Where does Eminem go after he's already done the regal, serious comeback album?
He goes to Rick Rubin, obviously. That's where every not-so-young-anymore MC goes for a late career lift these days, and as Eminem is looking back to his catalog on this LP, why not go all the way?
Em wears his Rubinite facelift better than most, as proved by his new single "Berzerk." It's a positively '80s-ish throwback, full of sampled rock guitars and Kangol-era swagger that preceded Em by at least a decade.
"Let's take it back to straight hip-hop and start it from scratch," he rhymes. Consider it done.
The song works because, lest we forget, Eminem is a phenomenally gifted pure MC. "Berzerk" doesn't rely on soupy reverb or weird production tricks to get the job done. It's all high-energy block party material, meant for a rapper who can deliver a relentless torrent of words, and quickly.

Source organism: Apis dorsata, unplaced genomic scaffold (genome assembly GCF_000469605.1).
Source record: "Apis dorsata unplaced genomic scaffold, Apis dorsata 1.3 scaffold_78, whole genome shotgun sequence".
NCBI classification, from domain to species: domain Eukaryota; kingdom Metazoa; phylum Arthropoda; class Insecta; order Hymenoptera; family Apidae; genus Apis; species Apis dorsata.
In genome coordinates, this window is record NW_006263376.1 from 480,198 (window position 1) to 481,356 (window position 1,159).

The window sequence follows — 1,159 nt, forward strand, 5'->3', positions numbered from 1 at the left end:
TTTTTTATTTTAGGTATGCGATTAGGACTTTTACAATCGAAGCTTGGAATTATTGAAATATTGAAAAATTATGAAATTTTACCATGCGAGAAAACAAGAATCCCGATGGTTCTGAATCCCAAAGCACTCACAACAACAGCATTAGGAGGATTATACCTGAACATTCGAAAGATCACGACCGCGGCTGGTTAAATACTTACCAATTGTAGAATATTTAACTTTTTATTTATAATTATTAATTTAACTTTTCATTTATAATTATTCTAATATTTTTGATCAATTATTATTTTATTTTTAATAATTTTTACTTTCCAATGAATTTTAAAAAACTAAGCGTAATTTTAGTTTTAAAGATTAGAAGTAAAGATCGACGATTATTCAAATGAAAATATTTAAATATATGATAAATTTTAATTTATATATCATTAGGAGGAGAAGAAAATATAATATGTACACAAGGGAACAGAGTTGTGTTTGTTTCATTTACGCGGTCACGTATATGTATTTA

If Eminem had to reinvent himself after the relatively redemptive "Recovery," "Berserk" is an interesting setting. The song isn't sinister and slinky, like the best material on the original "Marshall Mathers LP." It's a loud, brash and quick tune -- more indebted to the Beastie Boys than anything contemporary.
You can hear the Rick Rubin-iness in every bar, and after a few years of drugged-out after-hours productions in hip-hop this certainly stands out by comparison.
It's far from the most instantly catchy single in his catalog, and the self-aware datedness might be a bit much for today's rap radio. But if he's looking to the past on this "MMLP2" album, he found a fine era to mine.